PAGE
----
March 27, 2011

Sharing Words & Cookbooks

WordShapingI'm pleased to announce that Cookbook Fetish is featured on the WordShaping blog. Each week Wordshaping host Amber Polo interviews a different author to learn what she can about the craft of writing. With Cookbook Fetish, she's exploring the art of reviewing cookbooks. Amber Polo is a dear friend and I've had the pleasure of being first reader/editor on many of her publications. And while not exactly a foodie, she appreciates good eats, crockpots, Fiestaware, and a wicked sense of humor. Thank you, Amber!

March 16, 2011

Butternut Squash Festival, Day Two: Pasta Sauce

I'm cooking a few recipes from Red, White and Greens: The Italian Way With Vegetables by Faith Willinger. Today's recipe is Penne with Squash Sauce on page 305.

I took a day off of work. Because I haven't had a day off without being sick in so long I can't remember when that was. And the concept of taking time off for a vacation? I'm not really sure what that is, though I do dream about such things.

When I woke up in the morning, the house was cold. Seriously, it was 58. I'd been having ongoing issues with heat, and my landlord was aware. He'd even replaced the thermostat, hoping that would solve the issue. No go, and it was cold. I called the landlord, and then headed to the kitchen to keep warm.

I thought I'd finished with Red, White, And Greens by Faith Willinger, but I had a lot of squash left over so, well, why not? This is a deceptively easy recipe and it kept me moving around the house until the landlord called.

First I chopped up more butternut squash. This is from the same butternut you saw earlier - remember? While peeling the squash over the garbage can, the squash tried to escape and commit squash suicide - it dived into the garbage. I retrieved and washed, then chopped it to bits and retribution.

This is another recipe where patience in the first steps pays off. You saute the chopped squash in olive oil until tender. Wait as long as you can stand it before proceeding to the next step. Allow at least a half hour, if not 45 minutes.

While exercising patience, I chopped some parsley and garlic. I also threw in the last of the Aerogarden basil and thyme.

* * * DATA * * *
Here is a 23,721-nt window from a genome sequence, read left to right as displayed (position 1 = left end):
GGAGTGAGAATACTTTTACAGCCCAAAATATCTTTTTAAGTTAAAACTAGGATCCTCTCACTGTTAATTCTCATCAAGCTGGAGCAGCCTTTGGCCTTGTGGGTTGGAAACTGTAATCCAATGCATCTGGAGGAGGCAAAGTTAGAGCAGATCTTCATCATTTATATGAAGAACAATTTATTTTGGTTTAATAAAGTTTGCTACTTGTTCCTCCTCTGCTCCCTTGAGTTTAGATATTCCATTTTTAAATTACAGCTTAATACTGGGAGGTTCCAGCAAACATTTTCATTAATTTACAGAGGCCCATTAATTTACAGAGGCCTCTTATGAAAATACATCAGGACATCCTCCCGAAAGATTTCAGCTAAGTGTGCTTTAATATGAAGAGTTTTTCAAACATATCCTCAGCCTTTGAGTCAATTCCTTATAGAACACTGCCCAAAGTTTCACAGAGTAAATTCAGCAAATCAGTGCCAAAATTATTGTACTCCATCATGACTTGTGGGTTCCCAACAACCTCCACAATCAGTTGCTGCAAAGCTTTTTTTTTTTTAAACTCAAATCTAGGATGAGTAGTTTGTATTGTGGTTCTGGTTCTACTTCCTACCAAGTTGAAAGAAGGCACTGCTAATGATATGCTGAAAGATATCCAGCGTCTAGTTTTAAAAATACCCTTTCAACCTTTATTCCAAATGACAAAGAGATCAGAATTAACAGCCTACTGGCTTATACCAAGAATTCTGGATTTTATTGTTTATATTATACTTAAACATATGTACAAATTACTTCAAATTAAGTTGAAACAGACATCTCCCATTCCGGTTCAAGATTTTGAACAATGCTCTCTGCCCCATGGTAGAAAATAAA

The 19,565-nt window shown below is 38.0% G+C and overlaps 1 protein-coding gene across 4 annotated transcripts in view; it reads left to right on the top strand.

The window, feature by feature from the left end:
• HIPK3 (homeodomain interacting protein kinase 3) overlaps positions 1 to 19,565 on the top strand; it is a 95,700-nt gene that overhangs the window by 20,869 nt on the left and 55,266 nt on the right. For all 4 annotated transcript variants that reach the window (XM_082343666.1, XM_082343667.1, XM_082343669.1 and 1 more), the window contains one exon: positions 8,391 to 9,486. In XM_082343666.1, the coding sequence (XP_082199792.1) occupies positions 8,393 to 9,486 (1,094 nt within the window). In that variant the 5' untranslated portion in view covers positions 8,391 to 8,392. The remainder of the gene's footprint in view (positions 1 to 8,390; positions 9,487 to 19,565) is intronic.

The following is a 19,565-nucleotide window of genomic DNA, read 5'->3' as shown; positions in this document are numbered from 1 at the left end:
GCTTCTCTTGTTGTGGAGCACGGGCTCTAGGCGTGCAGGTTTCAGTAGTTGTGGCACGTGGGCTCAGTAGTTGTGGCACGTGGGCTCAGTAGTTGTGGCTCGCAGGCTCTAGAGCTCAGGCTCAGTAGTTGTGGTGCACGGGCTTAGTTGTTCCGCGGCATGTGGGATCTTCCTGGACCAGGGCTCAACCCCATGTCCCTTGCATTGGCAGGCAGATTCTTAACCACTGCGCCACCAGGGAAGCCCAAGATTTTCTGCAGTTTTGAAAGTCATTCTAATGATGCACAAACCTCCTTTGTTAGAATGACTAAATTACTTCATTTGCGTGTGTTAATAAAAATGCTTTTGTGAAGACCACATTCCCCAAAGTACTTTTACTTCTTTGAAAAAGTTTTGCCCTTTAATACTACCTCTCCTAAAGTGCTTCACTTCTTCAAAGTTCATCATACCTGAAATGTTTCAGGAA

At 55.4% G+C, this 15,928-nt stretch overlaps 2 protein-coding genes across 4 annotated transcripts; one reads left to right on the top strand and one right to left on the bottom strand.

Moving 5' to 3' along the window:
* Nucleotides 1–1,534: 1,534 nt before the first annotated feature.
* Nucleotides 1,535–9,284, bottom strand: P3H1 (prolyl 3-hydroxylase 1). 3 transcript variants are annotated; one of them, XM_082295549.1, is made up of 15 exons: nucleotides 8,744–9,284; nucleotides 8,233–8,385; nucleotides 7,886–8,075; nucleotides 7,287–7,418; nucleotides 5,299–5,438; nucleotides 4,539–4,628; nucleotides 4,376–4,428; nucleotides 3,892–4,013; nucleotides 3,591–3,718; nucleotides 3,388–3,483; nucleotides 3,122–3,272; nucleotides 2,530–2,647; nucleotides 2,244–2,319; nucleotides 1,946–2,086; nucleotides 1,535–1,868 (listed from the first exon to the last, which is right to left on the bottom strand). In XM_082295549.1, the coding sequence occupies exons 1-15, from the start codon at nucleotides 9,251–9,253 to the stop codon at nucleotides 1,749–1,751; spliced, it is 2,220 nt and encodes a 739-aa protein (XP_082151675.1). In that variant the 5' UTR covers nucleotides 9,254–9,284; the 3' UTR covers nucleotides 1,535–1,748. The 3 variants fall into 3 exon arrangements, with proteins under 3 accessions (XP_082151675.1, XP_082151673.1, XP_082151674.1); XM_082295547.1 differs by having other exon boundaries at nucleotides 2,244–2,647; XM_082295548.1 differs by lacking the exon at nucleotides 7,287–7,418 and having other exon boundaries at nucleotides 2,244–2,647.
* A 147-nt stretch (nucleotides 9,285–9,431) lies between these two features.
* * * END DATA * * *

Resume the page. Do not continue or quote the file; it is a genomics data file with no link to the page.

The pasta water went on to boil, and the penne rigate followed soon. Once cooked, I drained the pasta and reserved two cups of pasta water.

The chopped herbs went into the squash mixture, followed by cooked pasta and some pasta water. I took my time incoporating each bit of water. The objective is a sauce, but I also like to have some squash to bite into.

The end result is chunks of squash that virtually melt in your mouth, swaddled in a flavorful sauce, accompanied by penne pasta and parmesan cheese. Just perfect for a cold morning - or evening meal!

And, for those of you wondering how long it took for the heat to come back on, the answer is quite intriguing. It came back on that day, but was off again in the morning. In the end, there was a small sensor that needed to be replaced; once that was taken care of, and the weather outside turned sleety and snowy, my home was warm and toasty.

March 14, 2011

Butternut Squash Festival, Day One: Soup

This week I'm exploring the recipes in Red, White & Greens: The Italian Way with Vegetables by Faith Willinger. Today's recipe is Squash, Bean, and Pasta Soup on page 312.

Let's get to the obvious about butternut squash, shall we? The blog is called Cookbook "Fetish" after all...and these squash, well, they're so representative. This butternut was impressive, and I couldn't fit an entire hand around the shaft. That's a whole lotta squash to love. I chopped up half of it using the force of a small hammer to make the initial cuts.

Then I chopped further, and diminished the sizeable shaft into four cups of chopped squash. Except the recipe called for two cups, so I decided to double it, and perhaps wreck havoc on Willinger's utter perfection of a squash and bean soup.

As I chopped the squash I thought, "Why not add some of that fresh thyme and basil I've got...why not add some garlic?" Stop a moment and pray that these slight alterations do not ruin a large pot of squash and bean soup.

I checked the expiration date on the cannelloni beans. A-OK. I poured some olive oil into a pot and began sauteing the squash.

This is another recipe where patience pays off. Particularly patience in the first step. Remember that tofu I cooked earlier this year? Patience is your best friend. The same is true here in the first step of Squash, Bean, and Pasta soup. Cook over a moderate heat until the squash is brown - slowly.

To aide the exercise in patience, I envisioned sweet potatoes fresh from the oven, especially those that have become rather caramelized. Squash does the same thing if left long enough in the pan. So I waited, and stirred periodically, contemplating how else I could mess with the recipe. How about some garlic? Sure, why not? I added onions and garlic.

As the onions cooked, I added cannelloni beans, and seasoned with salt and pepper.
Beans added, onions not quite brown.
Next I added chicken broth, and continued simmering for just a bit longer as the squash became truly tender.

Then I got out my trusty hand blender, and whirred the heck out of about half of the soup, threw in a good handful of basil, and added some previously cooked pieces of spaghetti - or was it linguine? I don't remember. Some of that shy and slim pasta that quickly submerged in the broth.

Basil and submerged pasta
The resulting stew is hearty, tasty, and satisfying. Combined with a drizzle of olive oil, a small salad, and crunchy bread, you're set for the evening. That all sounds like a proper balanced meal, but I had this with itself, a glass of water, and some chocolate.  The next day I shared it with writing buddies - accompanied by fruit salad and banana cream pie. Like most soups, this one just gets better and better!

March 12, 2011

Macaroni for Poor Folks

This week I'm exploring Red, White & Greens: The Italian Way With Vegetables by Faith Willinger. Today's recipe, like many in the book, has an entrancing story. The title of the recipe is "Livia's Genoa Macaroni for Artistocrats and Poor Folks: Maccheroni alla Genovese" and it can be found on pages 221-222.